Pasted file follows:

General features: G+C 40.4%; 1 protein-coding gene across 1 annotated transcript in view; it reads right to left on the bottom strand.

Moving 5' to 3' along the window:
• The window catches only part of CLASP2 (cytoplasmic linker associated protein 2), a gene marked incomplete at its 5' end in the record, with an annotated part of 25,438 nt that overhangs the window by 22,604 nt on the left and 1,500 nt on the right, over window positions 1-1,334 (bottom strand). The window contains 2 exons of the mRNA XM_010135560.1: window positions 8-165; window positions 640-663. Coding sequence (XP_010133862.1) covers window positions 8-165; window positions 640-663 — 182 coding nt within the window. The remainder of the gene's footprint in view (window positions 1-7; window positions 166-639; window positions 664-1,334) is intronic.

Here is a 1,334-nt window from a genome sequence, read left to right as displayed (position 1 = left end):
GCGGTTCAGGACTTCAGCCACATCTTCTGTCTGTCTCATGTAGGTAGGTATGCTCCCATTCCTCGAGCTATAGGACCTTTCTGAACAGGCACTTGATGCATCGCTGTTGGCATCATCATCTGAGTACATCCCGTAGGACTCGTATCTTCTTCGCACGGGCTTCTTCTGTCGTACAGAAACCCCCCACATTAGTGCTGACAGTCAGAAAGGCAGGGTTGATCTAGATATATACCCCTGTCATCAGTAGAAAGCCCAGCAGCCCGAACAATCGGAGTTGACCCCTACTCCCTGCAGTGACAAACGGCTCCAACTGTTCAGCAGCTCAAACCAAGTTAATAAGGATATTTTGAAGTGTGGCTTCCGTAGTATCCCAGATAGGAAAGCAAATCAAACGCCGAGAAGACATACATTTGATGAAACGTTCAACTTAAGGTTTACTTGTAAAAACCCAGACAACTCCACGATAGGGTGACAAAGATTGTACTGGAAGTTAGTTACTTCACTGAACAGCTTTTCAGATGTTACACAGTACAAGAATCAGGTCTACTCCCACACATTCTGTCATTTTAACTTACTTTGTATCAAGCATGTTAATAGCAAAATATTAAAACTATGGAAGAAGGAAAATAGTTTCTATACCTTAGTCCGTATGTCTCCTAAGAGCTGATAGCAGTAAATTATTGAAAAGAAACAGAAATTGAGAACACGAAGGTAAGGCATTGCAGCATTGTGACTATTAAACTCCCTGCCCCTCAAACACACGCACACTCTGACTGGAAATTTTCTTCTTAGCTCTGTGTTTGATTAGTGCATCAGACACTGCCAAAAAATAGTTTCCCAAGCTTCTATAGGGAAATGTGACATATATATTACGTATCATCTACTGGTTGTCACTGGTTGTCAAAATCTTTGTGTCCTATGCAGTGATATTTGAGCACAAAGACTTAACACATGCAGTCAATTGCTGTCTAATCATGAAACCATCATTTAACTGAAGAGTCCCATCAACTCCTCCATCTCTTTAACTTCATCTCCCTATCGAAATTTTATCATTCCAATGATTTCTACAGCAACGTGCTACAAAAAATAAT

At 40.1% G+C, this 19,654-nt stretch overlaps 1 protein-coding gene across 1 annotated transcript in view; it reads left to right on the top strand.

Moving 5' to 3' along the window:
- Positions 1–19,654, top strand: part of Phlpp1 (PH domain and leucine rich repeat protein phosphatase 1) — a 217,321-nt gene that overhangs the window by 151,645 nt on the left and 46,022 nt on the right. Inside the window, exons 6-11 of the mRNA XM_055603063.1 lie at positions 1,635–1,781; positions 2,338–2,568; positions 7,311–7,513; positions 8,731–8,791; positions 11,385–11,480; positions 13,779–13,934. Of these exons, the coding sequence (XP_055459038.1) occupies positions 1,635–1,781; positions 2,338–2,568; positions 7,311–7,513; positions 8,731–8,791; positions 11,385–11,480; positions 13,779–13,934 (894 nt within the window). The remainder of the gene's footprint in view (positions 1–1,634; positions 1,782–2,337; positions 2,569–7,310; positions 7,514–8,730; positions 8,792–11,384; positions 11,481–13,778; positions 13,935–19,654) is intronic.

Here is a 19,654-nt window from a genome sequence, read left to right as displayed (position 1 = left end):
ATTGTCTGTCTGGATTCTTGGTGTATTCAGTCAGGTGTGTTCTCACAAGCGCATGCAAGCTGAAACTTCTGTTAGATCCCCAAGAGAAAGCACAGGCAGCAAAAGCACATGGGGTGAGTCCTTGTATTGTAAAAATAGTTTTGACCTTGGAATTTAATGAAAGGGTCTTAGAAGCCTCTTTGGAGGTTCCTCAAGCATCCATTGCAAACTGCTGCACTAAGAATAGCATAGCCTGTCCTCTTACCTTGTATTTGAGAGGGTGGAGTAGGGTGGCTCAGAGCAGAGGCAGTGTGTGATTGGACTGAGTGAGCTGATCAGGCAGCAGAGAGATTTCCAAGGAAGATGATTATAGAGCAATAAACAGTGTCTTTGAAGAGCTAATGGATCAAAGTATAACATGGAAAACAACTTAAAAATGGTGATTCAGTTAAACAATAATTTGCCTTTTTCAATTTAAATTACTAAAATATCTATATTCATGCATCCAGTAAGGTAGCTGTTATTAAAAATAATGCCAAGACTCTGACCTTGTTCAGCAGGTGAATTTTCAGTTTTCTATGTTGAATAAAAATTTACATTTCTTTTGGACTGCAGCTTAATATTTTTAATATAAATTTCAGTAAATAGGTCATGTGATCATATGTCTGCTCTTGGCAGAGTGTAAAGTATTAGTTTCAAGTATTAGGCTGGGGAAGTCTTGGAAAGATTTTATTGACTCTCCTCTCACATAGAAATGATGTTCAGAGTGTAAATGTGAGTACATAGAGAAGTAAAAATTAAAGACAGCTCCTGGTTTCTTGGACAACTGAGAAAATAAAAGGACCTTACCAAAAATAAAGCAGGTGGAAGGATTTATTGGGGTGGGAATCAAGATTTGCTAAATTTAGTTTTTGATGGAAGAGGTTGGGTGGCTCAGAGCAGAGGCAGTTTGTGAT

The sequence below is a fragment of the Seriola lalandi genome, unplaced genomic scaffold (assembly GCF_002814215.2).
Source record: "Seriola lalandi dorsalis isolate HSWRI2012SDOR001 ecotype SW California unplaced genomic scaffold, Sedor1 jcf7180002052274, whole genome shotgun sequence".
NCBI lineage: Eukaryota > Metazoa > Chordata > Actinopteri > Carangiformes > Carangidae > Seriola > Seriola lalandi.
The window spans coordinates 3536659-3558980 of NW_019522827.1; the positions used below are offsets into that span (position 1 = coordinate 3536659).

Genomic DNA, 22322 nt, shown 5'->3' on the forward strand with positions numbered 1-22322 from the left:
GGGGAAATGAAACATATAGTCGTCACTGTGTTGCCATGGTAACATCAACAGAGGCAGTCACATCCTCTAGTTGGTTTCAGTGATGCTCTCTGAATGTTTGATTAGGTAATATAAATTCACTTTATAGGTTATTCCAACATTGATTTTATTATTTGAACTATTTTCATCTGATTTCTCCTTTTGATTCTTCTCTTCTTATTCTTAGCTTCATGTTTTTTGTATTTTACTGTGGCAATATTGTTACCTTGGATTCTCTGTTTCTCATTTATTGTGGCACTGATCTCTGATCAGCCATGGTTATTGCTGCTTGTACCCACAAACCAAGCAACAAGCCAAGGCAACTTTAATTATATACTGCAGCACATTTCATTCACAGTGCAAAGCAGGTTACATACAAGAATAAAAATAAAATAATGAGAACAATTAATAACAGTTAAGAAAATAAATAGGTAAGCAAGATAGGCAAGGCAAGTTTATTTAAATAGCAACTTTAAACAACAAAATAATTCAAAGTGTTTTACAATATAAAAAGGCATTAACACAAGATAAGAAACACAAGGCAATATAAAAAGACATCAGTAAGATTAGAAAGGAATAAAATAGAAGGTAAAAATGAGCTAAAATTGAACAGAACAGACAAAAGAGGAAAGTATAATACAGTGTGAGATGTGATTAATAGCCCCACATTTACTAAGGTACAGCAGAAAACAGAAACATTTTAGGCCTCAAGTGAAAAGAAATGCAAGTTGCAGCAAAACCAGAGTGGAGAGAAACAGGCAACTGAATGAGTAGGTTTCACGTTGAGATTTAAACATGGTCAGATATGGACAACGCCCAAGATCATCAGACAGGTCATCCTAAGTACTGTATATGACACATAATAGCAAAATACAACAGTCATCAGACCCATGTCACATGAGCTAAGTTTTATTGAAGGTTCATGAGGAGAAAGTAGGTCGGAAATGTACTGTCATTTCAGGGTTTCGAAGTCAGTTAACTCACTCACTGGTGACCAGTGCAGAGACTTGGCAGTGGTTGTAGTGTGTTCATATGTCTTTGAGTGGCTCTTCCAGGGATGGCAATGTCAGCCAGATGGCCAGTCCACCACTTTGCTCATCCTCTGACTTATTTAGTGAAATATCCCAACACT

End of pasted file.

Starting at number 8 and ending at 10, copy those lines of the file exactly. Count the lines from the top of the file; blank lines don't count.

- Positions 1–19,654, top strand: part of Phlpp1 (PH domain and leucine rich repeat protein phosphatase 1) — a 217,321-nt gene that overhangs the window by 151,645 nt on the left and 46,022 nt on the right. Inside the window, exons 6-11 of the mRNA XM_055603063.1 lie at positions 1,635–1,781; positions 2,338–2,568; positions 7,311–7,513; positions 8,731–8,791; positions 11,385–11,480; positions 13,779–13,934. Of these exons, the coding sequence (XP_055459038.1) occupies positions 1,635–1,781; positions 2,338–2,568; positions 7,311–7,513; positions 8,731–8,791; positions 11,385–11,480; positions 13,779–13,934 (894 nt within the window). The remainder of the gene's footprint in view (positions 1–1,634; positions 1,782–2,337; positions 2,569–7,310; positions 7,514–8,730; positions 8,792–11,384; positions 11,481–13,778; positions 13,935–19,654) is intronic.

Here is a 19,654-nt window from a genome sequence, read left to right as displayed (position 1 = left end):
ATTGTCTGTCTGGATTCTTGGTGTATTCAGTCAGGTGTGTTCTCACAAGCGCATGCAAGCTGAAACTTCTGTTAGATCCCCAAGAGAAAGCACAGGCAGCAAAAGCACATGGGGTGAGTCCTTGTATTGTAAAAATAGTTTTGACCTTGGAATTTAATGAAAGGGTCTTAGAAGCCTCTTTGGAGGTTCCTCAAGCATCCATTGCAAACTGCTGCACTAAGAATAGCATAGCCTGTCCTCTTACCTTGTATTTGAGAGGGTGGAGTAGGGTGGCTCAGAGCAGAGGCAGTGTGTGATTGGACTGAGTGAGCTGATCAGGCAGCAGAGAGATTTCCAAGGAAGATGATTATAGAGCAATAAACAGTGTCTTTGAAGAGCTAATGGATCAAAGTATAACATGGAAAACAACTTAAAAATGGTGATTCAGTTAAACAATAATTTGCCTTTTTCAATTTAAATTACTAAAATATCTATATTCATGCATCCAGTAAGGTAGCTGTTATTAAAAATAATGCCAAGACTCTGACCTTGTTCAGCAGGTGAATTTTCAGTTTTCTATGTTGAATAAAAATTTACATTTCTTTTGGACTGCAGCTTAATATTTTTAATATAAATTTCAGTAAATAGGTCATGTGATCATATGTCTGCTCTTGGCAGAGTGTAAAGTATTAGTTTCAAGTATTAGGCTGGGGAAGTCTTGGAAAGATTTTATTGACTCTCCTCTCACATAGAAATGATGTTCAGAGTGTAAATGTGAGTACATAGAGAAGTAAAAATTAAAGACAGCTCCTGGTTTCTTGGACAACTGAGAAAATAAAAGGACCTTACCAAAAATAAAGCAGGTGGAAGGATTTATTGGGGTGGGAATCAAGATTTGCTAAATTTAGTTTTTGATGGAAGAGGTTGGGTGGCTCAGAGCAGAGGCAGTTTGTGAT